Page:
The monads of Haskell
Published on April 16, 2019
This one reads almost as if it’s a 1st April joke, but as a matter of fact
It’s 16th April joke. It’s serious.
If we look at Haskell from outside of its community, the first word that comes to mind of people who hear the name of the language is monads. If we look from inside of the community… well, it’s probably also monads. In a typical Haskell program, there are quite a few.
In tutorials, Haskell beginner will find the wisdom of modelling various things with monads such as state, writer, reader, etc. There are also monad transformers, and they sort of compose. Except that they don’t compose well enough in practice. Some of them leak. If you’re not knowledgeable about the subject, you’ll most likely write a program that leaks memory. If you are knowledgeable, you’ll most likely also write a program that leaks memory. Finally, if you’re knowledgeable enough and explicitly optimize what you write not to leak, you may leak less than usual.
All too easy we get into the mindset “but this is how things work, you have to care if you want to be a cool Haskeller and produce high-quality code”. And here we go, remember the rules how to write code that doesn’t leak.
I would rather not. I don’t want to care about space leaks. I could care, on special occasions, in fact I’m paid to, but I don’t want to. When I do, I feel so acutely the limitations of the technology that I use. If I have to pay attention so much to how it’s going to work operationally, then it’s not really declarative code, right?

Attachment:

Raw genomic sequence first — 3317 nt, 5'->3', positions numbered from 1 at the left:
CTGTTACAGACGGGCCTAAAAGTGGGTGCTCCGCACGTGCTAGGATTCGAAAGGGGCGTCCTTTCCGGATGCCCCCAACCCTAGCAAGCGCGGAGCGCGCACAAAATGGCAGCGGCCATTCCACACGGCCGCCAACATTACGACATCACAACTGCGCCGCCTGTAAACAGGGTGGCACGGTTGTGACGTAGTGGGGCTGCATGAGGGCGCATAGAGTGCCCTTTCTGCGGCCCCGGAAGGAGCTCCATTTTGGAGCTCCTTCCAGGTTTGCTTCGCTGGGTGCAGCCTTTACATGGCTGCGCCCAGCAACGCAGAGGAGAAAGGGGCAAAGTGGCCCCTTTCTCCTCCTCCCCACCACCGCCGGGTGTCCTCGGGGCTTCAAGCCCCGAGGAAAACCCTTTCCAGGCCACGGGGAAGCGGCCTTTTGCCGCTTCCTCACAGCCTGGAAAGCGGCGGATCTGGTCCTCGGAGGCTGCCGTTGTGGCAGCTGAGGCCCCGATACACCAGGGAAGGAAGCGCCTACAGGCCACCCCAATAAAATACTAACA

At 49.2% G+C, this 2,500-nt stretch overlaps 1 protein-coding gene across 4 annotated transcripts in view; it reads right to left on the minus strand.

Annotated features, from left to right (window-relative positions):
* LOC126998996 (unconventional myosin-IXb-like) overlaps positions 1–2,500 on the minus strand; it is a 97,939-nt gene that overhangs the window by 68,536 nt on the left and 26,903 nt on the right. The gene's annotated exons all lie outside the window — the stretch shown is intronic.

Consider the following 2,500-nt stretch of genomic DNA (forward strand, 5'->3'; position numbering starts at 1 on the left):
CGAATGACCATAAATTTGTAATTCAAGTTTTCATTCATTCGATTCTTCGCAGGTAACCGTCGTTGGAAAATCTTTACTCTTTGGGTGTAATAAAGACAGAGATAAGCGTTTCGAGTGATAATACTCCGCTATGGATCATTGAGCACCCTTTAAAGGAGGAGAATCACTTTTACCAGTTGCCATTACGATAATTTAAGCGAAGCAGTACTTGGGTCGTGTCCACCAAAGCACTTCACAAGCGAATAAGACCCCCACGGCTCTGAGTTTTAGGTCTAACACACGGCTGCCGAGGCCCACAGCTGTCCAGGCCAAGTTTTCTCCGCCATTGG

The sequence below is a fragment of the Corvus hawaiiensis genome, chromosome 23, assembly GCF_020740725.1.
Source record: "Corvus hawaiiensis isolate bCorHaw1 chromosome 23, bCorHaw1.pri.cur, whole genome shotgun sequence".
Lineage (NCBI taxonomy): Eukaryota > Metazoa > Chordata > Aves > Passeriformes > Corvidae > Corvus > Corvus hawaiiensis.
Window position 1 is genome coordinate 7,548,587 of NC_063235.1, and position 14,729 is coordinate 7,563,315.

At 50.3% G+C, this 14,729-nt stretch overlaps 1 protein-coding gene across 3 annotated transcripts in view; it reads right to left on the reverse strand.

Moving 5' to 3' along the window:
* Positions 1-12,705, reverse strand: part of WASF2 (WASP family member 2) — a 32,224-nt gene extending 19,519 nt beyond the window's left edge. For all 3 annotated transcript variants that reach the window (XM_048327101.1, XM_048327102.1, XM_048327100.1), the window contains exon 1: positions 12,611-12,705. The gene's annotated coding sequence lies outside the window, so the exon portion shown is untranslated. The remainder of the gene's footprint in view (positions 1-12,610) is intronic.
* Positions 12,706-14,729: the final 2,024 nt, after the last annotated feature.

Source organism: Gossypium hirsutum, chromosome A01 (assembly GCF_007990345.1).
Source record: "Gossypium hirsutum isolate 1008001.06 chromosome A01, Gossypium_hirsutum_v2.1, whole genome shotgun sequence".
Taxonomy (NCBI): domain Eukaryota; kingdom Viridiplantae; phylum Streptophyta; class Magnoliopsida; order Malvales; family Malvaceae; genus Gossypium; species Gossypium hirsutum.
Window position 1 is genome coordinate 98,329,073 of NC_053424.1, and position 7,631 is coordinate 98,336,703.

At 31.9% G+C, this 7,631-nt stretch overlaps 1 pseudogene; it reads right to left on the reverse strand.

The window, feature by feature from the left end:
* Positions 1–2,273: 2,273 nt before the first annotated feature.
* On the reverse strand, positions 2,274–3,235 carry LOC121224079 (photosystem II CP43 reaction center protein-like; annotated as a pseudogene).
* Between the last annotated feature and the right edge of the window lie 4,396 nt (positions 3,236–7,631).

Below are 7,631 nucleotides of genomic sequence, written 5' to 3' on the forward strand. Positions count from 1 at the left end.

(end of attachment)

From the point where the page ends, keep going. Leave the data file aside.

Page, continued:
Even if you don’t leak, a complex monadic stack is not handy with
exceptions. The gold standard is often said to be something like
ReaderT Context IO. You just need the ability execute and mutate. As a Haskeller
I’ll favor this simple stack over almost anything else. Sure. But again, is
it actually still declarative programming?
Where are we going? Are we just converging to a much simpler approach which actually does the trick (tm)? Non-declarative code is OK. It’s well-known to humanity and works well. The only problem is that we wanted to have declarative code instead.
What about all the lies you told to that young Haskell apprentice about
WriterT? Look in his eyes, he still believes it. He still tells you how he
would design the right monadic stack for a problem. Beautiful stack, which
makes sense, not your discovered-through-pains-and-experience reader-over-IO
thingy. Put it away. I don’t wanna see it this evening.
This is a bad post, but in a sense, I’m innocent. Deep down inside people know something is wrong. And they seek to recover the beauty of proper declarative programming.
Some of these people deem monad transformers dim. They use free and freer monads instead. And then they regret that and publish posts about their regrets on Haskell sub-reddit. Sure,
there are just some problems with exceptions, and concurrency and a few other things. So we spent most of the time actually <censored> instead of just doing the stuff that works.
Doesn’t seem to work that way either?
So what is the conclusion regarding monads and monadic effects? They’ve been around for a while, but still the experience is far from perfect. The only reasonable thing that works is so rudimentary that I’m embarrassed when I talk about it.